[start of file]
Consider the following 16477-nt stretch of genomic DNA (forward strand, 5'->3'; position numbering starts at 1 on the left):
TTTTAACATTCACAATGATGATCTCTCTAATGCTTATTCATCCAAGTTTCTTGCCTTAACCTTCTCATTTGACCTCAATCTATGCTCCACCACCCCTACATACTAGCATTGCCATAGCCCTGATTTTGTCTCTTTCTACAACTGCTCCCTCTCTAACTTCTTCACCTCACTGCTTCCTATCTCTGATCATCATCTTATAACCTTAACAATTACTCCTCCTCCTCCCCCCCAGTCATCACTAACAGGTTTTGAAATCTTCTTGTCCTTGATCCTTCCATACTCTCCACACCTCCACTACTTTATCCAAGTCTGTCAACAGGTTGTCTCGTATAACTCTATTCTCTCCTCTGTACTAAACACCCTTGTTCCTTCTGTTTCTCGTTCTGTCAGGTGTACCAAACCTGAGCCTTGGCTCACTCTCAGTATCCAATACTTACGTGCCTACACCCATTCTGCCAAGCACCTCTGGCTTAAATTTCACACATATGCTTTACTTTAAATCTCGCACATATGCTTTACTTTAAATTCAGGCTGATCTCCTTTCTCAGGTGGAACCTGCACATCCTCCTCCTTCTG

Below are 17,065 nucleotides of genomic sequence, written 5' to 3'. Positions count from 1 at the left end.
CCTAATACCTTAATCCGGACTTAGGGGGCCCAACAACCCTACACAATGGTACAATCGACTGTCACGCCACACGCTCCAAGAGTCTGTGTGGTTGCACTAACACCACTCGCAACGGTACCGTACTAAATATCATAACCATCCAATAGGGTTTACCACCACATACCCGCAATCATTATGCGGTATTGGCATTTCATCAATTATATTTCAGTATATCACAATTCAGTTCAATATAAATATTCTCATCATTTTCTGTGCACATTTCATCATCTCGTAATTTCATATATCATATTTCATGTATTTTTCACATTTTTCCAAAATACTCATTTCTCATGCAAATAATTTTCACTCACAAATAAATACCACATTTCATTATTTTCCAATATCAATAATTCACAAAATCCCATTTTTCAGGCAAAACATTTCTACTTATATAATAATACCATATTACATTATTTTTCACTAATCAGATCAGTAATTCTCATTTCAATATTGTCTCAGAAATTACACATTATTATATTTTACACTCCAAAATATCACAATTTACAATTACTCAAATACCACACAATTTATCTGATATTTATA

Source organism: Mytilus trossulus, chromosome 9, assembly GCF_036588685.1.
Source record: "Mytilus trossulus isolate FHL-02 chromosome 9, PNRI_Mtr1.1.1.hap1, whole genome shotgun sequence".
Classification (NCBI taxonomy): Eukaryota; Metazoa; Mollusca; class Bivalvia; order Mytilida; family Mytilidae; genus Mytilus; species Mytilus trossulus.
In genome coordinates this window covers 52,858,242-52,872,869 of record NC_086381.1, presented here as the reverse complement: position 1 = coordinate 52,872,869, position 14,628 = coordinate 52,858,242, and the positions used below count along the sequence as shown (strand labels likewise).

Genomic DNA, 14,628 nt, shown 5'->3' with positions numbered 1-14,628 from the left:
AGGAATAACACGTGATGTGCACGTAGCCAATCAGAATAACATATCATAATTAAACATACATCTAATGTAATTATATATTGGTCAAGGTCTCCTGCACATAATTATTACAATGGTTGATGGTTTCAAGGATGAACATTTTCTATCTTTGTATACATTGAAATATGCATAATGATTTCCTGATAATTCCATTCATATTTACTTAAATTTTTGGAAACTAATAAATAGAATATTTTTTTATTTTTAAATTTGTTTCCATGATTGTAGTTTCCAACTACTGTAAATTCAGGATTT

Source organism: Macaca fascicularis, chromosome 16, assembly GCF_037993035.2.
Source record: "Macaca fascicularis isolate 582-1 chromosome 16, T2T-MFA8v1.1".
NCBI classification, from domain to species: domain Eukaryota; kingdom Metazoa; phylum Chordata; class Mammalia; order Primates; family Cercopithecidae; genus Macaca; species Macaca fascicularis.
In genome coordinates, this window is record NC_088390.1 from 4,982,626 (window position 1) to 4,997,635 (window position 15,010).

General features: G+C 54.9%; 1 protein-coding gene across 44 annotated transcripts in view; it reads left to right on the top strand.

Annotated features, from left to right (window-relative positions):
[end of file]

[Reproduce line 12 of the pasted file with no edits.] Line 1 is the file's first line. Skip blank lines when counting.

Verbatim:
Source record: "Macaca fascicularis isolate 582-1 chromosome 16, T2T-MFA8v1.1".